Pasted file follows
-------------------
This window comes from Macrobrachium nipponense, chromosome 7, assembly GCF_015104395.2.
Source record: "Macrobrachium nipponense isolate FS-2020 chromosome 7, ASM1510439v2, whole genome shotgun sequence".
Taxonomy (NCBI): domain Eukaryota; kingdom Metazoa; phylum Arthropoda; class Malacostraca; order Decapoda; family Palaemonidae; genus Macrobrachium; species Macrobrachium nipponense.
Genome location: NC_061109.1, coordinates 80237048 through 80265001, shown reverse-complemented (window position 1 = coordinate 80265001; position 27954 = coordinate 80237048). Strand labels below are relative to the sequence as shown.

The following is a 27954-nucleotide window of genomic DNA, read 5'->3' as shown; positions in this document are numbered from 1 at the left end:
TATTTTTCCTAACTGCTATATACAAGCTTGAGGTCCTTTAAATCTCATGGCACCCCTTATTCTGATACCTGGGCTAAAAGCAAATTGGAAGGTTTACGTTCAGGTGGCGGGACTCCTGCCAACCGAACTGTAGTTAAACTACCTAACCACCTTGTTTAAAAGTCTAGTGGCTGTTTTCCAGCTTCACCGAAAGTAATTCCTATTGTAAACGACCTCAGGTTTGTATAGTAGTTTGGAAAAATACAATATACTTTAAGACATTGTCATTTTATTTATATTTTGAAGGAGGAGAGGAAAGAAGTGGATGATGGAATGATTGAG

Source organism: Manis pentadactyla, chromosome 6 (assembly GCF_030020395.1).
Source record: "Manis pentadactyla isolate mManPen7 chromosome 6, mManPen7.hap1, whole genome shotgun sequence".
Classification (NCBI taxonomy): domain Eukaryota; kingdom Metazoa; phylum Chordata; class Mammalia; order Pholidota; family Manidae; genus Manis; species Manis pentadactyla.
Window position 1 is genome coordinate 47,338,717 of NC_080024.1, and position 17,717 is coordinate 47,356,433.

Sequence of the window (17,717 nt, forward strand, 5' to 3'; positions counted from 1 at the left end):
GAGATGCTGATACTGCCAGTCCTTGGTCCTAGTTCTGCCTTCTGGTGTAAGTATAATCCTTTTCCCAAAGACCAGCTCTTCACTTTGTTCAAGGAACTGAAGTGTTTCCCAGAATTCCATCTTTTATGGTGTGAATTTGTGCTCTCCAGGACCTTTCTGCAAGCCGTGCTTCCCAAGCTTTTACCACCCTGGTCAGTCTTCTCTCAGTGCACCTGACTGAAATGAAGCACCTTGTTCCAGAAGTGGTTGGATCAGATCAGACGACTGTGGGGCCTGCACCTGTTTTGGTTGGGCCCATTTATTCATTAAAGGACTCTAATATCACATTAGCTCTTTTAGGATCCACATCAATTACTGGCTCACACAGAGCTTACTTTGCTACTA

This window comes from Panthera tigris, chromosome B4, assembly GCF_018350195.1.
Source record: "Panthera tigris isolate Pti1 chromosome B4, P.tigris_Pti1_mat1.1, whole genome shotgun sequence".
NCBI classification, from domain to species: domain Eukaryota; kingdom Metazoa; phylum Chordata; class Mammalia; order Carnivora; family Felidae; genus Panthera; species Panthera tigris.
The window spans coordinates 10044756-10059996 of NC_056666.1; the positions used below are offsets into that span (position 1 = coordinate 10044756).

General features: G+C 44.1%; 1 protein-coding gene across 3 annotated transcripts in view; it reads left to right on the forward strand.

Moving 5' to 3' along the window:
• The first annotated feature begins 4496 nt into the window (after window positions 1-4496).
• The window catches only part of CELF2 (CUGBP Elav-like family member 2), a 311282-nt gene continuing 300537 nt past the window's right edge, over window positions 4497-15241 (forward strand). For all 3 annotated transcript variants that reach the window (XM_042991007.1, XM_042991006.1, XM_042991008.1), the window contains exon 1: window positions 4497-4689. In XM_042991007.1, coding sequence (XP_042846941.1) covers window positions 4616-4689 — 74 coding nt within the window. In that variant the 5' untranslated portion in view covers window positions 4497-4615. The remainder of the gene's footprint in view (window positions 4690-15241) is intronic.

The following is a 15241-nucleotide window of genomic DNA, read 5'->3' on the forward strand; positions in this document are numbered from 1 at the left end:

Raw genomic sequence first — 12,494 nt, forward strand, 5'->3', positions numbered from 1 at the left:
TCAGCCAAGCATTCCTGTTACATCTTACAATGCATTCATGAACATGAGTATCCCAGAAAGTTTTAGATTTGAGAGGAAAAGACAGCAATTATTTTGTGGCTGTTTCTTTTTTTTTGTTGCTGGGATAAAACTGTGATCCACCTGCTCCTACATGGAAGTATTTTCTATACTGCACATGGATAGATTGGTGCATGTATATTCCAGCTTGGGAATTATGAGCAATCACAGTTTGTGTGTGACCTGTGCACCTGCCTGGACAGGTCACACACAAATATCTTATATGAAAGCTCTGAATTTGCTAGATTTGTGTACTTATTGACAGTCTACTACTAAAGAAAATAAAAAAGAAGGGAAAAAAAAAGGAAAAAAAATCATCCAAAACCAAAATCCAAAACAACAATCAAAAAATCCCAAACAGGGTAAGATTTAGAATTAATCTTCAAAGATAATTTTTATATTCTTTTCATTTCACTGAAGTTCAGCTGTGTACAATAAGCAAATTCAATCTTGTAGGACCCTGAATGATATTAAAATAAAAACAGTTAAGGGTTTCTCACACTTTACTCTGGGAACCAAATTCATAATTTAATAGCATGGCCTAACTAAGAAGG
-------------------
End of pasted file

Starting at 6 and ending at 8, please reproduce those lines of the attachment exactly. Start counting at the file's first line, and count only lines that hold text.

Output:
TATTTTTCCTAACTGCTATATACAAGCTTGAGGTCCTTTAAATCTCATGGCACCCCTTATTCTGATACCTGGGCTAAAAGCAAATTGGAAGGTTTACGTTCAGGTGGCGGGACTCCTGCCAACCGAACTGTAGTTAAACTACCTAACCACCTTGTTTAAAAGTCTAGTGGCTGTTTTCCAGCTTCACCGAAAGTAATTCCTATTGTAAACGACCTCAGGTTTGTATAGTAGTTTGGAAAAATACAATATACTTTAAGACATTGTCATTTTATTTATATTTTGAAGGAGGAGAGGAAAGAAGTGGATGATGGAATGATTGAG

Source organism: Manis pentadactyla, chromosome 6 (assembly GCF_030020395.1).
Source record: "Manis pentadactyla isolate mManPen7 chromosome 6, mManPen7.hap1, whole genome shotgun sequence".